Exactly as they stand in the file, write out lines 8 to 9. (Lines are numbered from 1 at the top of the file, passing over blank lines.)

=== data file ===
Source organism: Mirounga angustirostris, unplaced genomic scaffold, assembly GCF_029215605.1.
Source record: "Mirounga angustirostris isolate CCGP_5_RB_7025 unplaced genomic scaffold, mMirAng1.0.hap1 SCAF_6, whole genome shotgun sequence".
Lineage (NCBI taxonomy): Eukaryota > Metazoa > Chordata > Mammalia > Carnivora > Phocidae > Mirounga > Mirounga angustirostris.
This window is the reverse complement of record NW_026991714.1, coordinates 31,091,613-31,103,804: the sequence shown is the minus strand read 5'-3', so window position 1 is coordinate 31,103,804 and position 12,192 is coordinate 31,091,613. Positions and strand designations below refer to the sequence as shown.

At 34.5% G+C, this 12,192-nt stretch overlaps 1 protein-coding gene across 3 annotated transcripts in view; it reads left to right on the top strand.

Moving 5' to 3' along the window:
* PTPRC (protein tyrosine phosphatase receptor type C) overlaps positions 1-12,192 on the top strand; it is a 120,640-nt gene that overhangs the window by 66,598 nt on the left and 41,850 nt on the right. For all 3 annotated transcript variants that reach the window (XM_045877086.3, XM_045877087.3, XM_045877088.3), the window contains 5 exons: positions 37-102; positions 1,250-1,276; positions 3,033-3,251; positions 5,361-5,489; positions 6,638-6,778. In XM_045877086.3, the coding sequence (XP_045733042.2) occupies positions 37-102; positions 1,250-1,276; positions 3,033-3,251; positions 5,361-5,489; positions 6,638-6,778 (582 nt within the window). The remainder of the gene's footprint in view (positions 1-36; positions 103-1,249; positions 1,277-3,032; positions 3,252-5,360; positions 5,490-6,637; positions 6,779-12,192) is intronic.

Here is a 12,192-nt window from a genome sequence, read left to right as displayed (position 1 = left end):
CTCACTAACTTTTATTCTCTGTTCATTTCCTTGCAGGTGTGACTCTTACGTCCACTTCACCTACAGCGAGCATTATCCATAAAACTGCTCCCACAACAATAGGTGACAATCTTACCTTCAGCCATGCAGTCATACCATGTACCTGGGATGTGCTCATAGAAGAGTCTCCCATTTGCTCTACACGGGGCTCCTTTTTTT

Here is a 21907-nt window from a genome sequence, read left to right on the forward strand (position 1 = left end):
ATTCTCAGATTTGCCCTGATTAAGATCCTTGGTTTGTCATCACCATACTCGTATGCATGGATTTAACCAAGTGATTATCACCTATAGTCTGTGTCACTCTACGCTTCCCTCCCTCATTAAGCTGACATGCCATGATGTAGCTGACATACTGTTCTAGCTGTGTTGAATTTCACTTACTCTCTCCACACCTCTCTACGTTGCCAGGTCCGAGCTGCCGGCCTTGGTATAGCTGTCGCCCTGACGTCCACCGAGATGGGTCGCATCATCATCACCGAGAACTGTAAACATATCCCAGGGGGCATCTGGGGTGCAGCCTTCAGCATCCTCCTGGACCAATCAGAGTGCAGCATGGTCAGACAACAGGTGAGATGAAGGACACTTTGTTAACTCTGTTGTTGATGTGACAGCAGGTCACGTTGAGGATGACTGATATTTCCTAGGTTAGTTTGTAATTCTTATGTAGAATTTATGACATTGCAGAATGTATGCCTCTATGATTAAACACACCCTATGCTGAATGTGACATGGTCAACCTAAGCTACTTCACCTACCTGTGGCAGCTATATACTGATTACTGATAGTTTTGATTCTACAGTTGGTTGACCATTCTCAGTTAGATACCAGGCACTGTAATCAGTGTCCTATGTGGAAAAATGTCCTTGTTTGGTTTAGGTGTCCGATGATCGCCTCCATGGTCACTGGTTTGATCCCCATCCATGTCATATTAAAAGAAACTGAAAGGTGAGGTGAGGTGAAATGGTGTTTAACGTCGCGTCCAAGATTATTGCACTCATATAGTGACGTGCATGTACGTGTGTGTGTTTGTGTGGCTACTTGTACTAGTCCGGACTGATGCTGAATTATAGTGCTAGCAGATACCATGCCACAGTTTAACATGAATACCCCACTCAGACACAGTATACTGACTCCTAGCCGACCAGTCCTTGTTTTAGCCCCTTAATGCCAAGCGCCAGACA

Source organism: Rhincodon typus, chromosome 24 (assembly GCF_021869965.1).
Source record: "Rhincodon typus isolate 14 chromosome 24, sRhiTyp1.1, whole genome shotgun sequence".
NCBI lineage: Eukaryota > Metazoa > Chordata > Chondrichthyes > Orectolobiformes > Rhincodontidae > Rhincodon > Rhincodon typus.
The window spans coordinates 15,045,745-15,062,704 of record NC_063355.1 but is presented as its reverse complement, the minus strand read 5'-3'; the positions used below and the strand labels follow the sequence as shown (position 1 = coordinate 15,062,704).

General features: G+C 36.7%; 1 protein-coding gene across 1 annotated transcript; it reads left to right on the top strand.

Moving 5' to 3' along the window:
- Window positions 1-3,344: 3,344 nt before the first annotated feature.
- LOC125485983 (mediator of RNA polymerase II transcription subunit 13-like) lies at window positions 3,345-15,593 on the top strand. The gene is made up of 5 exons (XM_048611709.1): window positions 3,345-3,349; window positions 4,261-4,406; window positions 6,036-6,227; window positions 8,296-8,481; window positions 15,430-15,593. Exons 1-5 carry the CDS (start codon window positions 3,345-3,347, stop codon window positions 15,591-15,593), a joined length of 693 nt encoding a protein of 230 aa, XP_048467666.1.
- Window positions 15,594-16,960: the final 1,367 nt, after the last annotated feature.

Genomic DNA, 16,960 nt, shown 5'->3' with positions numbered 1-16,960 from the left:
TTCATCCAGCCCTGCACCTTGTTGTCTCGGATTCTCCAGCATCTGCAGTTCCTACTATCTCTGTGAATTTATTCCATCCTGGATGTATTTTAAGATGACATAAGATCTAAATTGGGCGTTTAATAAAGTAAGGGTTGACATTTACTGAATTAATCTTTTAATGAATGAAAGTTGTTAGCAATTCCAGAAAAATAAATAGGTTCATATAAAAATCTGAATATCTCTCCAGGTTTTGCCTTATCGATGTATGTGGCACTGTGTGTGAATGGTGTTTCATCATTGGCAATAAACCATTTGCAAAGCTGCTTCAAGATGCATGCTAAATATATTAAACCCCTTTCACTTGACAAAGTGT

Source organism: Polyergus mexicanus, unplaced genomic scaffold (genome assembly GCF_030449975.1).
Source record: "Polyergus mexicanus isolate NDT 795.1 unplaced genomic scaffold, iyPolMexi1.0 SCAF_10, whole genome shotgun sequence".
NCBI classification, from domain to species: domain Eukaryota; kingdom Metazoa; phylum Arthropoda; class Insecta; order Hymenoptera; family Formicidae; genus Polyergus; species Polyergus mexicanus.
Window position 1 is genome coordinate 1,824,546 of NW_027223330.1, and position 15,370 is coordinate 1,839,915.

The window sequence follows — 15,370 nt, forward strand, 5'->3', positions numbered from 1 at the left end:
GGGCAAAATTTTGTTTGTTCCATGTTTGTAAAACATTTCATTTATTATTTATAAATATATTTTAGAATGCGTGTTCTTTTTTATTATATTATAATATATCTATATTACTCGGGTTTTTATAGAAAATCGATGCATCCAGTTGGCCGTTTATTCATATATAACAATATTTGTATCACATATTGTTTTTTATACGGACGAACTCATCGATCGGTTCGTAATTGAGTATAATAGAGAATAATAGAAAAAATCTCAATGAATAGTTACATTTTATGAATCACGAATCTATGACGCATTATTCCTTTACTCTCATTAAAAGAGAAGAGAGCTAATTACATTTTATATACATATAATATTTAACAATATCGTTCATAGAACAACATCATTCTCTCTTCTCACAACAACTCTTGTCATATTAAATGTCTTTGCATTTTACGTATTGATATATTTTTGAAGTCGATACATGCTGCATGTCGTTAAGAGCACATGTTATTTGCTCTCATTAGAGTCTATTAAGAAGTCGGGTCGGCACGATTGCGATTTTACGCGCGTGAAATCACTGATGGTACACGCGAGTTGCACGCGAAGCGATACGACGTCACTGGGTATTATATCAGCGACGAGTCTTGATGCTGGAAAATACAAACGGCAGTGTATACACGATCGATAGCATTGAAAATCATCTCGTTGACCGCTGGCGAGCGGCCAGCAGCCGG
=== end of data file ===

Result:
Here is a 12,192-nt window from a genome sequence, read left to right as displayed (position 1 = left end):
CTCACTAACTTTTATTCTCTGTTCATTTCCTTGCAGGTGTGACTCTTACGTCCACTTCACCTACAGCGAGCATTATCCATAAAACTGCTCCCACAACAATAGGTGACAATCTTACCTTCAGCCATGCAGTCATACCATGTACCTGGGATGTGCTCATAGAAGAGTCTCCCATTTGCTCTACACGGGGCTCCTTTTTTT